Perceived Physical Appearance

Assessing Measurement Equivalence in Black, Latino, and White Adolescents

Published in: Journal of Pediatric Psychology, 2016

Posted on RAND.org on July 06, 2016

by Anna E. Epperson, Sarah Depaoli, Anna V. Song, Jan Wallander, Marc N. Elliott, Paula Cuccaro, Susan R. Tortolero, Mark A. Schuster

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Research Question

  1. Does perception of one's own physical appearance, as measured by a commonly used scale, differ among black, Latino, and white adolescents?

Objective

This aim of this study was to examine whether the construct of physical appearance perception differed among the three largest racial/ethnic groups in the United States using an adolescent sample.

Methods

Black (46%), Latino (31%), and White (23%) adolescents in Grade 10 from the Healthy Passages study (N = 4,005) completed the Harter's Self-Perception Profile for Adolescents-Physical Appearance Scale (SPPA-PA) as a measure of physical appearance perception.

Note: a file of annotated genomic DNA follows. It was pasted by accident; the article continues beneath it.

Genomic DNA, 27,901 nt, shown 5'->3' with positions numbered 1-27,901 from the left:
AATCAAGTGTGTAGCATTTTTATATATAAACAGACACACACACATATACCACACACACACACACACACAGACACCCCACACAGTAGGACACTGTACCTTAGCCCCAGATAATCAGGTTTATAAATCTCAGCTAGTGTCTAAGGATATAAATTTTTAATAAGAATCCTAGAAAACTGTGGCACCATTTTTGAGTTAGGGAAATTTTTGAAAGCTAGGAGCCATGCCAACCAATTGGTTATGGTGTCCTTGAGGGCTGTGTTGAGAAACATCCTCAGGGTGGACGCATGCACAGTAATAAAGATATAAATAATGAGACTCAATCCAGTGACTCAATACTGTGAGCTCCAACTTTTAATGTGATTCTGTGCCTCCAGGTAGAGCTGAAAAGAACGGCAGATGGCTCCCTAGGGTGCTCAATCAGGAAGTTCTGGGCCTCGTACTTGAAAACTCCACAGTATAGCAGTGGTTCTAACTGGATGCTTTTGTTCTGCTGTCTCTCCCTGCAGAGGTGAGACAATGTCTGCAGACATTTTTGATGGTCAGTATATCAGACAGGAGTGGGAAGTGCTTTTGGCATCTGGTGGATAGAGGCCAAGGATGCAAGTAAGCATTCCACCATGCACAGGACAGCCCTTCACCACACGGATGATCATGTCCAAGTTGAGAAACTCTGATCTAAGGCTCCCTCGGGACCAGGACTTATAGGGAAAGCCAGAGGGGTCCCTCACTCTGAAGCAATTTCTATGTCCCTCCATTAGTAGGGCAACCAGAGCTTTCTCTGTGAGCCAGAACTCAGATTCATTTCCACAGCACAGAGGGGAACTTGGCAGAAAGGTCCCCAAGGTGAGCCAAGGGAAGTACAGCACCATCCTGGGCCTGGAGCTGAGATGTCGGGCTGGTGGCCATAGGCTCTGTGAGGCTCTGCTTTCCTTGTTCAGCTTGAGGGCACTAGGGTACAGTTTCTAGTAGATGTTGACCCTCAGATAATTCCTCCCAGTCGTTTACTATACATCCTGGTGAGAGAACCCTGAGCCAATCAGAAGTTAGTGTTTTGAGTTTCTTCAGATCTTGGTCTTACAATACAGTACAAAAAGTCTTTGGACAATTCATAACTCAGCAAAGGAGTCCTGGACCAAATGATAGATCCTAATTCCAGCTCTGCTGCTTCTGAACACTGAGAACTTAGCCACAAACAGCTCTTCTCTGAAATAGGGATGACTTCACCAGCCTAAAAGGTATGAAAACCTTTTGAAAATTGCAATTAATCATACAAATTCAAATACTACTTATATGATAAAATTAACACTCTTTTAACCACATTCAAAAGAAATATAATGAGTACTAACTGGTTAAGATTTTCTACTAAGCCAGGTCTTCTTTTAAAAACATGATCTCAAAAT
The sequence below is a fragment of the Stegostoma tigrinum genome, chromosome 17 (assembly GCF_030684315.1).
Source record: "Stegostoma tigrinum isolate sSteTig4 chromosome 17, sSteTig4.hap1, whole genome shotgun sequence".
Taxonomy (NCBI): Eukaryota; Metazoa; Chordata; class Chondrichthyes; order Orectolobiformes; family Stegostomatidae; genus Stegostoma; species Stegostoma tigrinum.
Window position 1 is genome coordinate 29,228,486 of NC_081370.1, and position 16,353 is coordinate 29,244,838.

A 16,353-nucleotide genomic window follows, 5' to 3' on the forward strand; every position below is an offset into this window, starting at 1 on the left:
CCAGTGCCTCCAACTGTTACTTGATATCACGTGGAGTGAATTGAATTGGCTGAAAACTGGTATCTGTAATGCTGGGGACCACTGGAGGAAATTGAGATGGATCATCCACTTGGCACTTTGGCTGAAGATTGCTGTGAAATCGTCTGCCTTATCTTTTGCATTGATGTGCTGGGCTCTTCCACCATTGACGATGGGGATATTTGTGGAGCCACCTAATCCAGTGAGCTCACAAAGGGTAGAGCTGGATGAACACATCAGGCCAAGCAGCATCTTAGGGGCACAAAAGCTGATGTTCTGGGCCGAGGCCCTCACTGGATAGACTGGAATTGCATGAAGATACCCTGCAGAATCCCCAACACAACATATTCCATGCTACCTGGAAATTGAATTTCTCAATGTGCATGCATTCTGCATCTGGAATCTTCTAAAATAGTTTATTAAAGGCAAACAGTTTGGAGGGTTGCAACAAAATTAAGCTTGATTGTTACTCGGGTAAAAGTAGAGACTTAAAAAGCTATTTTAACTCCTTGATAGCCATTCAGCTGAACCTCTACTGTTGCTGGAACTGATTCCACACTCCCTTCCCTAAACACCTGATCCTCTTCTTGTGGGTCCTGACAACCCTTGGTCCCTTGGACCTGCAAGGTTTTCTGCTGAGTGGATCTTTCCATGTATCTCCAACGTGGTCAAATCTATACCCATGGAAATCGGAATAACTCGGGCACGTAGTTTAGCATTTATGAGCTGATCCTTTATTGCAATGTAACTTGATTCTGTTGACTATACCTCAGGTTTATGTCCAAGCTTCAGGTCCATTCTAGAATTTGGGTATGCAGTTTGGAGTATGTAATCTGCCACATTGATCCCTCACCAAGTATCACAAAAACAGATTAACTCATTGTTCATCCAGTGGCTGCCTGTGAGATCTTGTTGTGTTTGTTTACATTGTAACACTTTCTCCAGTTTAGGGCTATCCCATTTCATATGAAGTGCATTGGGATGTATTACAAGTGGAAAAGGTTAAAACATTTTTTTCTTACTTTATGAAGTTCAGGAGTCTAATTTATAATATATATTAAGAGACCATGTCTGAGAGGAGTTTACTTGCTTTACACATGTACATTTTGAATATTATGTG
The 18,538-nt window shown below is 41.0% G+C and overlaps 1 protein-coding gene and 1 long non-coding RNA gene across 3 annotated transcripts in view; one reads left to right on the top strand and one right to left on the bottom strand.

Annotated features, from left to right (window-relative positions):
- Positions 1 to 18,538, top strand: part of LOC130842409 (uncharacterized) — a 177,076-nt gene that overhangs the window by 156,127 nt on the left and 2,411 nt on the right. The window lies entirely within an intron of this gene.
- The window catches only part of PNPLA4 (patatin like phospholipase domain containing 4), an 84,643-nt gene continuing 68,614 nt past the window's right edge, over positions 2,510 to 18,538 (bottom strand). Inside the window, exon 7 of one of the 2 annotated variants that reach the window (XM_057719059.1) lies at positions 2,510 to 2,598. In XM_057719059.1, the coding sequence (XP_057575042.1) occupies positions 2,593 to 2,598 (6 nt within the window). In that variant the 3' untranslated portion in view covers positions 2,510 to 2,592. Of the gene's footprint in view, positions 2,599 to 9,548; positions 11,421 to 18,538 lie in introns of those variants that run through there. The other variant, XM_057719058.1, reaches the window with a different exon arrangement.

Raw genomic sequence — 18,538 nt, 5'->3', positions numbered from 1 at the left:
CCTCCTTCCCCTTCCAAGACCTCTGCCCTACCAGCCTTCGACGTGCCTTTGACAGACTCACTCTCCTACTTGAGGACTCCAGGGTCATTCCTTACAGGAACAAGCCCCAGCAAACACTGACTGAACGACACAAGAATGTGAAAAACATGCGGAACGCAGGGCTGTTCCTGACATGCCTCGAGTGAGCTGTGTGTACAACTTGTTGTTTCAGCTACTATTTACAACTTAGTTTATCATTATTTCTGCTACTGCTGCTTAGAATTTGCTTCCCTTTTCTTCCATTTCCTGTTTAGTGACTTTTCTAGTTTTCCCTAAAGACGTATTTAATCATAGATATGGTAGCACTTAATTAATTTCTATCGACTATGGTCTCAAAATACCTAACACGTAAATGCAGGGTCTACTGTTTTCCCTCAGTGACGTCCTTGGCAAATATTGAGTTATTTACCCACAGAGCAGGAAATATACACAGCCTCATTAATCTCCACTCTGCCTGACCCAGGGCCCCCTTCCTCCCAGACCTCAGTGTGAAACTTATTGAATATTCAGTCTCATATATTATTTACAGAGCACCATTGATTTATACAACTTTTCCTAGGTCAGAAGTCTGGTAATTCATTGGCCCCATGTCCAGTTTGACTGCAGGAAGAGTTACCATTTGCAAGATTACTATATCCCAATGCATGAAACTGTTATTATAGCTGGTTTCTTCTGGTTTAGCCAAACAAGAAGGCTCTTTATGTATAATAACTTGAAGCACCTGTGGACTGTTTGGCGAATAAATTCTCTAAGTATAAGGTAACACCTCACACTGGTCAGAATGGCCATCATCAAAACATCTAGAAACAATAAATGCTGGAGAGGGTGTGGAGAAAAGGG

Results

Overall, Black adolescents had a more positive self-perception of their physical appearance than Latino and White adolescents. However, further analysis using measurement invariance testing revealed that the construct of physical appearance perception, as measured by SPPA-PA, was not comparable across the three racial/ethnic groups in both males and females.

Conclusions

These results suggest that observed differences may not reflect true differences in perceptions of physical appearance. Measures that are equivalent across racial/ethnic groups should be developed to ensure more precise measurement and understanding.

Key Findings

  • Compared with white and Latino adolescents, black adolescents reported a more positive perception of their own physical appearance.
  • However, observed differences may be an artifact of the measurement scale itself and may not reflect true differences in how these groups of adolescents perceived themselves.

Recommendations

Researchers may need to develop racially/ethnically relevant measures for perceived physical appearance.

Interventions intended to address behaviors motivated by negative body image, such as unsafe weight loss methods, may need to be racially/ethnically relevant to ensure healthy and realistic perceptions about one's body and physical appearance.

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